Each shot is worth 300K and completing them only gets us more, as four beers slide their way down the counter and four bullseye shots light for 400K each.
By now you're probably getting the idea. Round five resets the clock and lights all five bullseyes for 500K per shot.
Five shots in twenty seconds requires a little work to pull off, but if you manage it the mode restarts with just a single beer, one shot to complete and twent more seconds.
The mode continues until all that beer kicks in and you have to drain, or until you fail to make the requisite number of shots in the time available.
If shooting containers of alcohol is to your liking, let's keep the theme going as we take some pot shots at Pappy's moonshine.
This is a very straightforward mode which guarantees you a mystery award if you complete it.
It's a pretty simple proposition - shoot the seven standup targets which comprise Pappy's Porch and spell out B-U-C-K in the time available to earn big(ish) points. You get thirty seconds to make all seven shots but that can be boosted by adding more time from the mystery award which gives you another thirty seconds.
There are seven standups in all and they are represented by the seven jugs of moonshine on the display.
The left three equate to Pappy's Porch and the four on the right are the B-U-C-K targets. All inserts in front of all seven flash to identify the shots which is just as well, since the display gives no clues what you have to do.
Shooting the first target earns you 200K, disables that shot and blows up the jug.
The following jugs increase their value by 50K each time you hit their associated standup.
Because the three left jugs match up with the mystery targets at Pappy's Porch, completing them gives a mystery award. Any targets you had already lit at Pappy's before starting moonshine mode carry over, so you only need to hit the remaining targets to get they mystery which, in this case, it adds another thirty seconds to the clock.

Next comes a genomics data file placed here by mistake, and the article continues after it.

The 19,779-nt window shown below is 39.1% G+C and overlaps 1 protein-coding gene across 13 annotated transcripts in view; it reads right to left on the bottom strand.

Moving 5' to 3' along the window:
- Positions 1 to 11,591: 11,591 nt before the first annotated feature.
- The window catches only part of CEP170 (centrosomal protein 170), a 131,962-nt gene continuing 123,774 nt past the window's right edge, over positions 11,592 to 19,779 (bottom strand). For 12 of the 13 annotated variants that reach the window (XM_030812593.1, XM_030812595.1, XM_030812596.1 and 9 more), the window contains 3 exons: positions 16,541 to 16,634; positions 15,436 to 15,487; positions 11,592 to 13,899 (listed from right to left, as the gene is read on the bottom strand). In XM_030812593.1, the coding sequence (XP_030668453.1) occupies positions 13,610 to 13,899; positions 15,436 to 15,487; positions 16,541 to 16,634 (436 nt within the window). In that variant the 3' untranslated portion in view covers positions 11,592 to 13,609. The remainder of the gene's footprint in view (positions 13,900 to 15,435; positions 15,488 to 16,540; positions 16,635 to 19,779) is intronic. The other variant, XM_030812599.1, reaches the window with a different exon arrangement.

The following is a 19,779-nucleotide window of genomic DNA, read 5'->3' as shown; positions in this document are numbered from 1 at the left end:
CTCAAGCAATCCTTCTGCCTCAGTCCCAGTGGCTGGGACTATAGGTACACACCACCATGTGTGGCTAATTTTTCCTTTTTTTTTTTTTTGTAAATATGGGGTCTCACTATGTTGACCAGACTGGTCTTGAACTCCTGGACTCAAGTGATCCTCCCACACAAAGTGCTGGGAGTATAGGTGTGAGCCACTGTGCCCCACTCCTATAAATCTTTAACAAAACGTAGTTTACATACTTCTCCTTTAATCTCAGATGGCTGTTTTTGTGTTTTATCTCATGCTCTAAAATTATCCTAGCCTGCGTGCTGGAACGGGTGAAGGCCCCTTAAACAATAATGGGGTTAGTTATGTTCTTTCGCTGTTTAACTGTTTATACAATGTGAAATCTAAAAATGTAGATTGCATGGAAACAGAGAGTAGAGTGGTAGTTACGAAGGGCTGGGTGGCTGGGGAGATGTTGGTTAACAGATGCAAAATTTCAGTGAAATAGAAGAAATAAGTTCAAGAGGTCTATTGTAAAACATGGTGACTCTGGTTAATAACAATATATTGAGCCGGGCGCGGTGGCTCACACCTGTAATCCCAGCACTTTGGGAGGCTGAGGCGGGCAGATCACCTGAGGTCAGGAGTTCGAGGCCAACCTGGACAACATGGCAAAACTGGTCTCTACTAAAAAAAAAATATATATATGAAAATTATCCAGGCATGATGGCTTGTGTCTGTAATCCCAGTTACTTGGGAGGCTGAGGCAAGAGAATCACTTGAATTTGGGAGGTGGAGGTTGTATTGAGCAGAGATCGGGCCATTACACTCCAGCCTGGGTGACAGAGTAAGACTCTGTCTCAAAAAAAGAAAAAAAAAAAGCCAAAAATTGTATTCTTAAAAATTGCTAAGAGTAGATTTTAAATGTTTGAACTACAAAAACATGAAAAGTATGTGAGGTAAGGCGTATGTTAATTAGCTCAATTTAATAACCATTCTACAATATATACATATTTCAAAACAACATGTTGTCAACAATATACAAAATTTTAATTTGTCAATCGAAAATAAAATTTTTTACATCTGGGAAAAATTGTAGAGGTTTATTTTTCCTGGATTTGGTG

Subsequent flashing standups continue to increase in value by 50K.
So the last one is worth 500K. Shooting it ends the round.
If alcohol isn't to your taste, how about being a good samaritan to some of our bovine friends?
OK, so the title is a homage to Mars Needs Women from Revenge From Mars but the concept of cows being beamed up by UFOs is actually from the video game.
The idea is the same though; shoot the saucers to prevent them beaming up cows.
To do this in Big Buck Hunter Pro pinball involves shooting the two orbit lanes repeatedly for forty seconds as the timer counts down.
Either orbit blows up a UFO and earns you 200K for the first one...
...which increases by 50K for each subsequent sauce. If you don't shoot the orbit in time, daisy becomes a double cheese McMartian.
The value of the orbits increases by 50K up to a maximum of 500K after which all orbits destroy a saucer and score 500K.
Soon enough, the timer has ticked down to zero and the mode ends.
The third bonus round we're looking at takes us onto the water as we flip off Kermit and go frog flipping.
Frog flippin' bonus is another timed round which gives you 30 seconds to shoot a series of randomly lit bullseye targets and collect the frog flippin' scores.
To make this not only a test of shooting but also a test of timing, the display shows a frog jumping across an array of numbers from one to five and back to one, and the score you get depends on the number the frog is sitting on (or just left) when you make the indicated shot.
If he's sitting on the number two, you get 2 x 100K as your score for making the lit bullseye shot.
Obviously you want to make the shot when he's sitting on the five, but that's not so easy as he moves around very quickly and a moment too early or too late costs you 100K. You also need to factor in where the switch registering the shot is located and allow the appropriate time.
There's some assistance to help you keep flippin' those frogs, because every bullseye shot you make adds six seconds to the clock up to a maximum of thirty seconds. That means frog flippin' can run for quite some time if you make an effort to keep playing it or start a multiball mode.
Speaking of which, during something like bird multiball, frog flippin's animations have a lower priority than the multiball's, so you don't get to see either the time remaining or the frog's position and hence your score for the shot.
Once again, getting the ram double scoring makes the bonus round all that more attractive.
The frog flippin' bonus round ends when the timer reaches zero.
Four down, two to go and that means it's time to pig out as the boars go wild.
This is one of the more simple bonus rounds, but to add some spice it is also a four ball multiball.
When the mode begins, three more balls are auto-launched and all five bullseye shots are lit.